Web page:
Erica Williams, Executive Director of the DC Fiscal Policy Institute shares the following statement in response to the Supreme Court’s decision to overturn Roe v. Wade, the case that recognized a federal constitutional right to abortion.
“Collective liberation in the District and across the country can only be achieved if everyone is able to live to their fullest. At the most basic level, this requires the freedom to control one’s own body, including decisions about whether and when to have children.
Control over our bodies, however, has been elusive for people of color. From enslavement and genocide, to forced sterilization, to barriers to health care and contraception, to extreme and unaddressed maternal mortality rates, the United States has a long history of denying birthing people of color the right to determine their sexual and reproductive lives.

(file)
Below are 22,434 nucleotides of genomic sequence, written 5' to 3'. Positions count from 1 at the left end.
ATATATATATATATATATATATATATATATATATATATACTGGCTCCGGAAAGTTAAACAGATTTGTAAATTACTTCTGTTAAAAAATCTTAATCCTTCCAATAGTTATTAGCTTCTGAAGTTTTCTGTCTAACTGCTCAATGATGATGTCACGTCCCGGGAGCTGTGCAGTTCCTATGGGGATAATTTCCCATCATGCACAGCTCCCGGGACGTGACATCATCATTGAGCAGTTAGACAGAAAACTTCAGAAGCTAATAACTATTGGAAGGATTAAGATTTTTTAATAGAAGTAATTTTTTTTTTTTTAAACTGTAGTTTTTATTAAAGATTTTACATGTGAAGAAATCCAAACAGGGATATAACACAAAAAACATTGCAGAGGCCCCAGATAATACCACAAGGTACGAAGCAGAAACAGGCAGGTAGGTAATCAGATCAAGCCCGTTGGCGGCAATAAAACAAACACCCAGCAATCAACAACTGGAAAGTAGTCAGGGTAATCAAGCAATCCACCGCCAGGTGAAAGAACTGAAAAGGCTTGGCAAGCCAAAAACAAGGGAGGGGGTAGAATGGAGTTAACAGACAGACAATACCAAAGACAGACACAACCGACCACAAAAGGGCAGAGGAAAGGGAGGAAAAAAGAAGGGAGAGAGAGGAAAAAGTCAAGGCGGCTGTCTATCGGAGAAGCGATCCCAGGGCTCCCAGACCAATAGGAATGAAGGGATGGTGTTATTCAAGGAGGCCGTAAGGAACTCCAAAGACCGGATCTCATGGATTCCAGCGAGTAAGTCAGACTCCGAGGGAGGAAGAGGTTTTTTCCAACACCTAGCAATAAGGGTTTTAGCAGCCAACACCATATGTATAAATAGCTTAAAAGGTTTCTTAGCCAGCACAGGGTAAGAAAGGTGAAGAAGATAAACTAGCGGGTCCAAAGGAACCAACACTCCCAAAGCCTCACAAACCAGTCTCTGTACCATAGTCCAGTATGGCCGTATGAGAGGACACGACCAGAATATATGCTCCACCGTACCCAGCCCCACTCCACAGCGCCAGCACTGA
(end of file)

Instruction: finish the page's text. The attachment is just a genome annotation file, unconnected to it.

The Supreme Court’s decision to push further out of reach a fundamental choice that every birthing person should have only exacerbates that history and further cements the economic and health disparities that Black and brown people experience. Nationally, half of all people who seek abortions live below the poverty level and 75 percent are low income, with incomes below 200 percent of the federal poverty level. Because of structural racism, poor people in this country are more likely to be Black and brown. And it is people of color and people with fewer resources who will be disproportionately impacted by further abortion restrictions and bans with significant economic consequences: Research shows that when someone is denied an abortion, they are four times as likely to be living in poverty years later.
Access to reproductive health care, including abortion, can determine whether a person can advance their education, keep their job, and get on a trajectory to higher wages. All of this enables economic security and mobility, with positive ripple effects on families, communities, and ultimately our economy.
Racial, economic, and gender justice demand reproductive freedom. Our bodies, our choices, our vision for our own futures should be ours alone, and this basic self-determination also strengthens collective well-being.”